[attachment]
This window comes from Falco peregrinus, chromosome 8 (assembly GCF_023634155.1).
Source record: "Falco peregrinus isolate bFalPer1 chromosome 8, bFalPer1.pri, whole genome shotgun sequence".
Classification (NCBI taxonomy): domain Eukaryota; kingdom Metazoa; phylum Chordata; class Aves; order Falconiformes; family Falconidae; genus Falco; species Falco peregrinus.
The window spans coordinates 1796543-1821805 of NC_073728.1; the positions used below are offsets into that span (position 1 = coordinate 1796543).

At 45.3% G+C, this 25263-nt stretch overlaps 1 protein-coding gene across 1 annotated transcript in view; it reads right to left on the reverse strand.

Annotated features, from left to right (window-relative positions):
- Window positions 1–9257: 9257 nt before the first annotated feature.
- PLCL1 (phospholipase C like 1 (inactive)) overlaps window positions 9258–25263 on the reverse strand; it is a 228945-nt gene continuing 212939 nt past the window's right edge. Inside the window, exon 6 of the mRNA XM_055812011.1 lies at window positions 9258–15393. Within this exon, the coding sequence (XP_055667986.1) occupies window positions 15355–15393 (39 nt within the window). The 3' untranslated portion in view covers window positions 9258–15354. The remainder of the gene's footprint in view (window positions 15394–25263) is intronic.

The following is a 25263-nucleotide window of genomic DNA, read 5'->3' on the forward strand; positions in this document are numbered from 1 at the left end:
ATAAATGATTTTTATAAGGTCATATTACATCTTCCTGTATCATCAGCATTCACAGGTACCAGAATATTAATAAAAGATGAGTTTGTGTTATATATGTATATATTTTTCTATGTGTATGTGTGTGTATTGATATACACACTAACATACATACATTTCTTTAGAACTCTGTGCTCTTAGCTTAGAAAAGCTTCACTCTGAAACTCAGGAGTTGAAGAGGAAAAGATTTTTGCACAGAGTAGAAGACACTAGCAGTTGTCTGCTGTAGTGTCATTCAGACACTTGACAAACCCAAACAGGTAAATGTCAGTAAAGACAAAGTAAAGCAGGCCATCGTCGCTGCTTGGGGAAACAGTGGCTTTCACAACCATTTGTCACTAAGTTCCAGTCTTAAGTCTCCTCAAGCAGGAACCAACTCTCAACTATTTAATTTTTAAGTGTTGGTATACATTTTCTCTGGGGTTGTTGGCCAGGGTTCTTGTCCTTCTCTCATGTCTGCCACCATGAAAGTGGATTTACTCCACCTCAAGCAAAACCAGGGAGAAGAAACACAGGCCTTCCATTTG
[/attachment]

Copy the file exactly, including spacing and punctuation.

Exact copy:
This window comes from Falco peregrinus, chromosome 8 (assembly GCF_023634155.1).
Source record: "Falco peregrinus isolate bFalPer1 chromosome 8, bFalPer1.pri, whole genome shotgun sequence".
Classification (NCBI taxonomy): domain Eukaryota; kingdom Metazoa; phylum Chordata; class Aves; order Falconiformes; family Falconidae; genus Falco; species Falco peregrinus.
The window spans coordinates 1796543-1821805 of NC_073728.1; the positions used below are offsets into that span (position 1 = coordinate 1796543).

At 45.3% G+C, this 25263-nt stretch overlaps 1 protein-coding gene across 1 annotated transcript in view; it reads right to left on the reverse strand.

Annotated features, from left to right (window-relative positions):
- Window positions 1–9257: 9257 nt before the first annotated feature.
- PLCL1 (phospholipase C like 1 (inactive)) overlaps window positions 9258–25263 on the reverse strand; it is a 228945-nt gene continuing 212939 nt past the window's right edge. Inside the window, exon 6 of the mRNA XM_055812011.1 lies at window positions 9258–15393. Within this exon, the coding sequence (XP_055667986.1) occupies window positions 15355–15393 (39 nt within the window). The 3' untranslated portion in view covers window positions 9258–15354. The remainder of the gene's footprint in view (window positions 15394–25263) is intronic.

The following is a 25263-nucleotide window of genomic DNA, read 5'->3' on the forward strand; positions in this document are numbered from 1 at the left end:
ATAAATGATTTTTATAAGGTCATATTACATCTTCCTGTATCATCAGCATTCACAGGTACCAGAATATTAATAAAAGATGAGTTTGTGTTATATATGTATATATTTTTCTATGTGTATGTGTGTGTATTGATATACACACTAACATACATACATTTCTTTAGAACTCTGTGCTCTTAGCTTAGAAAAGCTTCACTCTGAAACTCAGGAGTTGAAGAGGAAAAGATTTTTGCACAGAGTAGAAGACACTAGCAGTTGTCTGCTGTAGTGTCATTCAGACACTTGACAAACCCAAACAGGTAAATGTCAGTAAAGACAAAGTAAAGCAGGCCATCGTCGCTGCTTGGGGAAACAGTGGCTTTCACAACCATTTGTCACTAAGTTCCAGTCTTAAGTCTCCTCAAGCAGGAACCAACTCTCAACTATTTAATTTTTAAGTGTTGGTATACATTTTCTCTGGGGTTGTTGGCCAGGGTTCTTGTCCTTCTCTCATGTCTGCCACCATGAAAGTGGATTTACTCCACCTCAAGCAAAACCAGGGAGAAGAAACACAGGCCTTCCATTTG